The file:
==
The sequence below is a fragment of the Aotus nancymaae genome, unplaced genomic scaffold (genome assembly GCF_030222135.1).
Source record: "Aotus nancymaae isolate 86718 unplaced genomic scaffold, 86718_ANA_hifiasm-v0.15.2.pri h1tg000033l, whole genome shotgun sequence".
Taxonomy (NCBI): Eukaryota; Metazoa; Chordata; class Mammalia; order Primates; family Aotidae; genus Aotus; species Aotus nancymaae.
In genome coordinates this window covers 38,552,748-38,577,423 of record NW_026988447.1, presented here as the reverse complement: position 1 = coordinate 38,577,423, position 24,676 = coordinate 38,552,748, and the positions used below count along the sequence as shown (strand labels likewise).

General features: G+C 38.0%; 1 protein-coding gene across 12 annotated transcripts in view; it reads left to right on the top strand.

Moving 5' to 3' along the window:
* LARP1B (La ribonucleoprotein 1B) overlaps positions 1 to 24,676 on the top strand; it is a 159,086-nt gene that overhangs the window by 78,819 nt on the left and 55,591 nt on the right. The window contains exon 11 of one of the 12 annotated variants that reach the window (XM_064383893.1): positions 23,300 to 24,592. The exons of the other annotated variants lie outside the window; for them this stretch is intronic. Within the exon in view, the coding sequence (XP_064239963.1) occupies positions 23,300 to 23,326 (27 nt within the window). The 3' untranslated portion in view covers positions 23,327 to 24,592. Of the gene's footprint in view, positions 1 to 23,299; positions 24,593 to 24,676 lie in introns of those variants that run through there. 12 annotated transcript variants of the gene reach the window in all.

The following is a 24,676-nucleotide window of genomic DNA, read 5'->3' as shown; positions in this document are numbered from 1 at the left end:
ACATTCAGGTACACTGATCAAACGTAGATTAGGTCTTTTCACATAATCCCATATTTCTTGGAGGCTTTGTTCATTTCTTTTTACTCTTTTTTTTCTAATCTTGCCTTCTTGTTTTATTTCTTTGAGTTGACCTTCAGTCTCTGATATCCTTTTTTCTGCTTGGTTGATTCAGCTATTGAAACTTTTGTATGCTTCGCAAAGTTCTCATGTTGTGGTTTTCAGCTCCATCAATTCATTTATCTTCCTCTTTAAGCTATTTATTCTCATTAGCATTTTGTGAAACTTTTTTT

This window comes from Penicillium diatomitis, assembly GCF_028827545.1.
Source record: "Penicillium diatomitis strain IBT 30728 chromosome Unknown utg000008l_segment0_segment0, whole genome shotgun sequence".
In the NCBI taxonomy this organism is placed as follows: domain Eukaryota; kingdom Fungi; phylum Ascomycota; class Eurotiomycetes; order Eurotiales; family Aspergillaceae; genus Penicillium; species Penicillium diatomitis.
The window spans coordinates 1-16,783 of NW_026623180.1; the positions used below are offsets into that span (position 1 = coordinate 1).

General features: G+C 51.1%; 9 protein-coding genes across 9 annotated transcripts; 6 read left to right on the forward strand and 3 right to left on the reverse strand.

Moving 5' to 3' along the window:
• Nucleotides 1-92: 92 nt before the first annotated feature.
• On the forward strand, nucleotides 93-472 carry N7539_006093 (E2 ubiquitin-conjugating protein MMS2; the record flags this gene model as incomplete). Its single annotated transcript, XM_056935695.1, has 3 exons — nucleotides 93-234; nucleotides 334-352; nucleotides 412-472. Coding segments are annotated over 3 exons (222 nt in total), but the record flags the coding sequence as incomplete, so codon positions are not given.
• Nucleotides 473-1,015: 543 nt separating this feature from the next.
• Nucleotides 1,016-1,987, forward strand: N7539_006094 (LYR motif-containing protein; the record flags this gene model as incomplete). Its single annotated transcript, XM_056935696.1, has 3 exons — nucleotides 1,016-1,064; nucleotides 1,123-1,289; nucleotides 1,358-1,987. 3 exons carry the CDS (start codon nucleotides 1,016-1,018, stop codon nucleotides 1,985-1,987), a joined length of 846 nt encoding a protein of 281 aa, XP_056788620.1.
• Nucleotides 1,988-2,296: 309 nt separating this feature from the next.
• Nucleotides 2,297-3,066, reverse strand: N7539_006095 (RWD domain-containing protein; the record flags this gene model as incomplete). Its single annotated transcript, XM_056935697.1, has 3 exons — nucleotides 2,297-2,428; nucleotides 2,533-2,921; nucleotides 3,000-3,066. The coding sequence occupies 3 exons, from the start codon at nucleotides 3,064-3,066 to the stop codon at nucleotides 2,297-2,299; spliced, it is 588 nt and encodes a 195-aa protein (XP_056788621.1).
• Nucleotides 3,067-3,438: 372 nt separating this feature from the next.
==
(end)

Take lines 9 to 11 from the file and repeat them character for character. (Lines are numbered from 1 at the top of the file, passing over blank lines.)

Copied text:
ACATTCAGGTACACTGATCAAACGTAGATTAGGTCTTTTCACATAATCCCATATTTCTTGGAGGCTTTGTTCATTTCTTTTTACTCTTTTTTTTCTAATCTTGCCTTCTTGTTTTATTTCTTTGAGTTGACCTTCAGTCTCTGATATCCTTTTTTCTGCTTGGTTGATTCAGCTATTGAAACTTTTGTATGCTTCGCAAAGTTCTCATGTTGTGGTTTTCAGCTCCATCAATTCATTTATCTTCCTCTTTAAGCTATTTATTCTCATTAGCATTTTGTGAAACTTTTTTT

This window comes from Penicillium diatomitis, assembly GCF_028827545.1.
Source record: "Penicillium diatomitis strain IBT 30728 chromosome Unknown utg000008l_segment0_segment0, whole genome shotgun sequence".